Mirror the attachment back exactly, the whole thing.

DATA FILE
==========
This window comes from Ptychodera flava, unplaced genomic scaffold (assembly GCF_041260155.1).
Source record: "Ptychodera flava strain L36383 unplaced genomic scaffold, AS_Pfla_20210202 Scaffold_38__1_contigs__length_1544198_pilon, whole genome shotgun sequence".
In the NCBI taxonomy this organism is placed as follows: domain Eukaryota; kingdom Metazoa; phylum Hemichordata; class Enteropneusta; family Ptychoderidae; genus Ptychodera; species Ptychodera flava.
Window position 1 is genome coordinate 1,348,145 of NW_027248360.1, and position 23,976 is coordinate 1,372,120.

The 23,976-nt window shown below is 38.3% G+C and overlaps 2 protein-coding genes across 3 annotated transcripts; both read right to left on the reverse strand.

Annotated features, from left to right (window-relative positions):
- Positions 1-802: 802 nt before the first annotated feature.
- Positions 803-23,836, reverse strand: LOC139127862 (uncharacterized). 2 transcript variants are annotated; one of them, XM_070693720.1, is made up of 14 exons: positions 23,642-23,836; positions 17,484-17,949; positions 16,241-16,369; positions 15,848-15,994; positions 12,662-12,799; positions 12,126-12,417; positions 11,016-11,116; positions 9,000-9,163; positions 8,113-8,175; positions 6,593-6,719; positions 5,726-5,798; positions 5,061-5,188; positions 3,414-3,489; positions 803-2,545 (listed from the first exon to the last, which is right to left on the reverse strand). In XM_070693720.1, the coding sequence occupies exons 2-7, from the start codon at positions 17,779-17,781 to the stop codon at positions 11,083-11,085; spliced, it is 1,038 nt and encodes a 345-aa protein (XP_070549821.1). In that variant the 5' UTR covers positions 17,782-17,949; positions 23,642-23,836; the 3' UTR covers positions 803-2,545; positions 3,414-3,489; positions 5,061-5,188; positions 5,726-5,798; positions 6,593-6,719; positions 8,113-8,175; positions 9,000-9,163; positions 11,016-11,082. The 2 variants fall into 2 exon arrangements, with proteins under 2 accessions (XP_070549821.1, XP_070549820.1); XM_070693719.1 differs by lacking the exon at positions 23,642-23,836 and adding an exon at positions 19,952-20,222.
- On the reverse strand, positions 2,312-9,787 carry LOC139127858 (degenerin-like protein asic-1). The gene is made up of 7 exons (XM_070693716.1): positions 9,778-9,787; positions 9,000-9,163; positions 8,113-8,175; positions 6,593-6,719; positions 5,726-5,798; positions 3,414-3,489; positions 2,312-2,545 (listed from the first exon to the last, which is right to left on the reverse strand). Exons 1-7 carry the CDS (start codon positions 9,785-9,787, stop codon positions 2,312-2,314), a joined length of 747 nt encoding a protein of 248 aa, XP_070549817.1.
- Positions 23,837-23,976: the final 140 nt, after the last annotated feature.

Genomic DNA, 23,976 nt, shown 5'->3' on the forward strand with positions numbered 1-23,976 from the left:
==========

This window comes from Ptychodera flava, unplaced genomic scaffold (assembly GCF_041260155.1).
Source record: "Ptychodera flava strain L36383 unplaced genomic scaffold, AS_Pfla_20210202 Scaffold_38__1_contigs__length_1544198_pilon, whole genome shotgun sequence".
In the NCBI taxonomy this organism is placed as follows: domain Eukaryota; kingdom Metazoa; phylum Hemichordata; class Enteropneusta; family Ptychoderidae; genus Ptychodera; species Ptychodera flava.
Window position 1 is genome coordinate 1,348,145 of NW_027248360.1, and position 23,976 is coordinate 1,372,120.

The 23,976-nt window shown below is 38.3% G+C and overlaps 2 protein-coding genes across 3 annotated transcripts; both read right to left on the reverse strand.

Annotated features, from left to right (window-relative positions):
- Positions 1-802: 802 nt before the first annotated feature.
- Positions 803-23,836, reverse strand: LOC139127862 (uncharacterized). 2 transcript variants are annotated; one of them, XM_070693720.1, is made up of 14 exons: positions 23,642-23,836; positions 17,484-17,949; positions 16,241-16,369; positions 15,848-15,994; positions 12,662-12,799; positions 12,126-12,417; positions 11,016-11,116; positions 9,000-9,163; positions 8,113-8,175; positions 6,593-6,719; positions 5,726-5,798; positions 5,061-5,188; positions 3,414-3,489; positions 803-2,545 (listed from the first exon to the last, which is right to left on the reverse strand). In XM_070693720.1, the coding sequence occupies exons 2-7, from the start codon at positions 17,779-17,781 to the stop codon at positions 11,083-11,085; spliced, it is 1,038 nt and encodes a 345-aa protein (XP_070549821.1). In that variant the 5' UTR covers positions 17,782-17,949; positions 23,642-23,836; the 3' UTR covers positions 803-2,545; positions 3,414-3,489; positions 5,061-5,188; positions 5,726-5,798; positions 6,593-6,719; positions 8,113-8,175; positions 9,000-9,163; positions 11,016-11,082. The 2 variants fall into 2 exon arrangements, with proteins under 2 accessions (XP_070549821.1, XP_070549820.1); XM_070693719.1 differs by lacking the exon at positions 23,642-23,836 and adding an exon at positions 19,952-20,222.
- On the reverse strand, positions 2,312-9,787 carry LOC139127858 (degenerin-like protein asic-1). The gene is made up of 7 exons (XM_070693716.1): positions 9,778-9,787; positions 9,000-9,163; positions 8,113-8,175; positions 6,593-6,719; positions 5,726-5,798; positions 3,414-3,489; positions 2,312-2,545 (listed from the first exon to the last, which is right to left on the reverse strand). Exons 1-7 carry the CDS (start codon positions 9,785-9,787, stop codon positions 2,312-2,314), a joined length of 747 nt encoding a protein of 248 aa, XP_070549817.1.
- Positions 23,837-23,976: the final 140 nt, after the last annotated feature.

Genomic DNA, 23,976 nt, shown 5'->3' on the forward strand with positions numbered 1-23,976 from the left: